As reported by the Center for Strategic and International Studies in 2010: "In his recent visit to [Venezuela], Al-Assad signed an agreement for a $100 million trade and development fund with Chávez, established an $11 million fund to finance joint projects, and made plans to jointly invest in a $4.7 billion oil refinery in Syria. In Cuba, the Syrian president signed an understanding memorandum on agriculture to foster cooperation and establish “a common framework for the mutual development of beneficial agricultural actions,” reports the Cuban Headlines website. In his visits to Argentina and Brazil in the following weeks, Al-Assad is looking for similar commitments. Next on his Latin American tour will be Brazil, where Al-Assad is expected to strengthen technology and trade agreements, specifically the burgeoning sugar trade. On the last stop of his tour, the Syrian president will sign similar bilateral agreements with Argentina’s Cristina Fernandez focusing on tourism, culture, and transportation to increase the existing $158 million in trade between the two countries and prevent double taxation of exports to streamline trade. Trade relations between the two countries, which began 75 years ago with the formation of the Arab-Argentine Chamber of Commerce, are likely to continue growing in the coming years."
4. Ties with China and Russia
In 2008, Syria agreed to allow Russian missile defense systems into their country as a counterweight to plans for a United States missile deployment to Poland.
That same year, according to UPI: "Syria is adding the latest Russian MiG-29SMT fighter to 36 Pantsir S1E air-defense systems purchased from Russia, RIA Novosti reported, noting Syria also hopes to buy Strelets short-range air defense systems, Iskander tactical missile systems, Yak-130 aircraft and two Amur-1650 submarines -- all Russian-made."
In terms of the China-Syria relationship: "China has become Syria’s number one supplier. While figures from Syria’s Bureau of Statistics put the value of Syrian imports from China at $691 million, Syrian officials have said the real figure is more likely to be close to double that at around $1.2 billion. What is not in doubt is that China easily outstrips Syria’s other major suppliers Egypt ($553 million), South Korea ($441 million), Italy ($356 million), Turkey ($338 million), Japan ($317 million) and Germany ($308 million). Bilateral trade surged to a record high of $1.4 billion in 2006. [...] China was the second largest non-Arab investor in Syria in 2006, accounting for $100 million out of the $800 million in non-Arab investment funds which flowed into the country. By the end of 2006, Chinese companies had signed project contracts worth $819 million and this amount is virtually guaranteed to be superseded this year with a billion dollar oil refinery deal near completion."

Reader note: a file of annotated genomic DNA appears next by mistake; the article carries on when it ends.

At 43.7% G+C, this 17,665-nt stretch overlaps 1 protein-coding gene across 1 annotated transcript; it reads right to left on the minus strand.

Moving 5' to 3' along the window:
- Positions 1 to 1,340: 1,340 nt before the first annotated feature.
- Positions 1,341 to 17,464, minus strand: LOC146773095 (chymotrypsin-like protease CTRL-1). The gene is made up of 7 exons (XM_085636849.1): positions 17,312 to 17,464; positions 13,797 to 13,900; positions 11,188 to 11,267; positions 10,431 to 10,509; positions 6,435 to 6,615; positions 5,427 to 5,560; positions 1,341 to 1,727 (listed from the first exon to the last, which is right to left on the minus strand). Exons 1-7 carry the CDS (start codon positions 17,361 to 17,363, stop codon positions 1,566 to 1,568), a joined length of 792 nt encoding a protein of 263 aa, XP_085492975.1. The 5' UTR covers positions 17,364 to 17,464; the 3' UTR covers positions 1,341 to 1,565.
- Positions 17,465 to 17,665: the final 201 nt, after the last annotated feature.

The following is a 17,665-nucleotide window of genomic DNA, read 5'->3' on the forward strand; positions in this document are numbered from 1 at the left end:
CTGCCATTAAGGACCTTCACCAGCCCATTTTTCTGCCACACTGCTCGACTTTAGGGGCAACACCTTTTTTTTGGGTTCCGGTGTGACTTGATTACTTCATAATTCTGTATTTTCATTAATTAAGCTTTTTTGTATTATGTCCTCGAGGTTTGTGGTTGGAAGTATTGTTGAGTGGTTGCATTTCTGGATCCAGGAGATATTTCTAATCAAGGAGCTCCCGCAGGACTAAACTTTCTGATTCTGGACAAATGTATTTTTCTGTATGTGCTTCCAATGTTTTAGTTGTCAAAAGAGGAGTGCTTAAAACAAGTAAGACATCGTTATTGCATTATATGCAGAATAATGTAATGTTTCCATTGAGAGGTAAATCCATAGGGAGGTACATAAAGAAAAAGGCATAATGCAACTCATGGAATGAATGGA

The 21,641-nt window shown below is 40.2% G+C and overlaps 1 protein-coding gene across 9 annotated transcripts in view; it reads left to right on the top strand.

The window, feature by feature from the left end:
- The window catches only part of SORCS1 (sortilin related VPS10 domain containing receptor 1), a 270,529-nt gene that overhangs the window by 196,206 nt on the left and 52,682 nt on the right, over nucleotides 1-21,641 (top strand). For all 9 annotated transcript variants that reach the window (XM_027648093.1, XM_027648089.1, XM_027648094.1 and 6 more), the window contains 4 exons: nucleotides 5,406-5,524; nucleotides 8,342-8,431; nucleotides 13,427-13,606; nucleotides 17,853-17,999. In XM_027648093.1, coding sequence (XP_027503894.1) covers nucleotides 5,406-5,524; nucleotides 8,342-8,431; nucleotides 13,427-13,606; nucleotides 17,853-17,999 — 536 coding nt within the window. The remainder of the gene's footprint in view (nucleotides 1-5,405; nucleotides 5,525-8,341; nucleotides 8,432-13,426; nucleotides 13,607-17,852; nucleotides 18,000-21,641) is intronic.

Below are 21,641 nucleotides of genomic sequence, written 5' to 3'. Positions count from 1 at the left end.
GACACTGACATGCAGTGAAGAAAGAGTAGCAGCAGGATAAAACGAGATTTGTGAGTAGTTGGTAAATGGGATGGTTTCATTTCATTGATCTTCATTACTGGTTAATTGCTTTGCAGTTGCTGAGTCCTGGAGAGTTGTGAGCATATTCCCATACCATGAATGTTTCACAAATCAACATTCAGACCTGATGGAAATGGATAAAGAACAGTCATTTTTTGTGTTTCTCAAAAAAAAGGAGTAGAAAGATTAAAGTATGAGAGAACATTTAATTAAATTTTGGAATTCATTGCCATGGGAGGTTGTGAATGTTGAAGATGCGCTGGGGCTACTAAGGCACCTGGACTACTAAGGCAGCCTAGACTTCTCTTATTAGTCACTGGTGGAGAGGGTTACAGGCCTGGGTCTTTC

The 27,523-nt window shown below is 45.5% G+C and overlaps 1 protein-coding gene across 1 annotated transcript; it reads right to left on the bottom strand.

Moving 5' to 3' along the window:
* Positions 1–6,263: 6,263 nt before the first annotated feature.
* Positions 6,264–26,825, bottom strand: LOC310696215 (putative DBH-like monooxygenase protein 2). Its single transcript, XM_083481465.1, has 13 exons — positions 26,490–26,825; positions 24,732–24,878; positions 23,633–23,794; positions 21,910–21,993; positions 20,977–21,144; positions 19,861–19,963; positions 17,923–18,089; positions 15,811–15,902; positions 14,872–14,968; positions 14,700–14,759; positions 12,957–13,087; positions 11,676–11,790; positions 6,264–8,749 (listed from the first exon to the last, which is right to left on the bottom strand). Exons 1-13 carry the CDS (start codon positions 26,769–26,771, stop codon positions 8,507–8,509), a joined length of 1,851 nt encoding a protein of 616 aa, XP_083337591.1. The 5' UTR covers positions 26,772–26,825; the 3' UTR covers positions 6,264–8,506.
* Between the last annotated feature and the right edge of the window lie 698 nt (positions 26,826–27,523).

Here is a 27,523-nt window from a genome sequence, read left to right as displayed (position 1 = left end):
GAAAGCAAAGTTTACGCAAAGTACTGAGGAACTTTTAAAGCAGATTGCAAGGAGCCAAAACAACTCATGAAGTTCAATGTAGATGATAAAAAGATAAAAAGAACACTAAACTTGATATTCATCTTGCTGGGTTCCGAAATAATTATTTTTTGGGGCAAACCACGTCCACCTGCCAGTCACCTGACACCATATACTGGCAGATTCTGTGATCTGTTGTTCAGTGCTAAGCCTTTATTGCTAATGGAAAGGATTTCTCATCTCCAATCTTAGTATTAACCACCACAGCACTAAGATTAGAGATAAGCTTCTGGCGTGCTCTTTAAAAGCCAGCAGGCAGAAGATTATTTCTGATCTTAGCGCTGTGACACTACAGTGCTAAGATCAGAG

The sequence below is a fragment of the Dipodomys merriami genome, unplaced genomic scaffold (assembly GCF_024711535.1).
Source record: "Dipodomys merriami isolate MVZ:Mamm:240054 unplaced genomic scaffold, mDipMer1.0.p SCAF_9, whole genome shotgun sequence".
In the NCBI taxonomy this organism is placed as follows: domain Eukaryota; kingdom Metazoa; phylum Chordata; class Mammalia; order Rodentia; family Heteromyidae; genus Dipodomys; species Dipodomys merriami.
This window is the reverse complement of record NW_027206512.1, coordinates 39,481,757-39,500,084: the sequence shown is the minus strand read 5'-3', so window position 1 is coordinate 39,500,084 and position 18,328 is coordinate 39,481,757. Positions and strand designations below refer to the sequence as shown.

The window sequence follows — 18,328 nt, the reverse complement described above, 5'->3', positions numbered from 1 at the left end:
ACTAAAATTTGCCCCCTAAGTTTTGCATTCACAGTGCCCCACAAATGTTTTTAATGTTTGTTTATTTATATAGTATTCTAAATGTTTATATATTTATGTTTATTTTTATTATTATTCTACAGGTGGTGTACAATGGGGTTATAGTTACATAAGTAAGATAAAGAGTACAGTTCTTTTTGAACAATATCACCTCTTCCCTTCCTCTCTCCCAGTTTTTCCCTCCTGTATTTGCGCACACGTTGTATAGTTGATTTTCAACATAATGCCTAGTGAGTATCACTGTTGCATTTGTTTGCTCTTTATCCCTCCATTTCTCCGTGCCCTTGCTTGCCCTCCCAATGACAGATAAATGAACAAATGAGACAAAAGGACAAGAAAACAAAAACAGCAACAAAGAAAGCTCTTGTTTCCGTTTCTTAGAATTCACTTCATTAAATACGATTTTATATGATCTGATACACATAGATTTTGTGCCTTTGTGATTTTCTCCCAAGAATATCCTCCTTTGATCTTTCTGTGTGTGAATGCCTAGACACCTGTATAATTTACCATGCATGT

5. A new market for the military-industrial complex
Shortly after former Libyan leader Muammar Gaddafi was butchered in late 2011, the ground below his fresh corpse began rumbling furiously as a money-hungry stampede of Western corporations flooded into the country. Most notable in this crowd were the oil companies eager to capitalize on the largest oil reserves in Africa, but not far behind were the Western defense companies. In 2012 it was reported that "Boeing — the maker of the Chinook — is in discussions with the State Department about “opportunities to provide” used Army CH-47E helicopters to Tripoli."
Further evidence of the Western military-industrial complex monopoly on armaments in the countries it takes over can be found in Iraq, where it was also reported in 2012 that had Iraq canceled a $4.2bn Russian arms deal due to "western pressure", a move that Igor Korotchenko, head of the Moscow-based Centre for Analysis of World Arms Trade, called "absolutely unprecedented in the history of the Russian arms trade".
As mentioned above in reason #4, Syria is a major buyer of Russian armaments, and getting a Western-friendly face in a leadership position there will allow Western defense companies to start selling to the country while simultaneously delivering the boot to Russian defense companies.
6. Syria trashed the U.S. dollar
Ditching the dollar is perhaps the ultimate insult to the United States.
Former Iraqi leader Saddam Hussein ditched the dollar back in 2000. Former Libyan leader Muammar Gaddafi talked about dropping the dollar in 2009. During the same year, Iranian leader Muammar Ahmadinejad switched Iran's reserve currency off the dollar.
In 2006, as reported by the Chicago Tribune, Syria "switched the primary hard currency it uses for foreign goods and services from the U.S. dollar to the euro in a bid to make it less vulnerable to pressure from Washington."
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(*) Title of the article slightly changed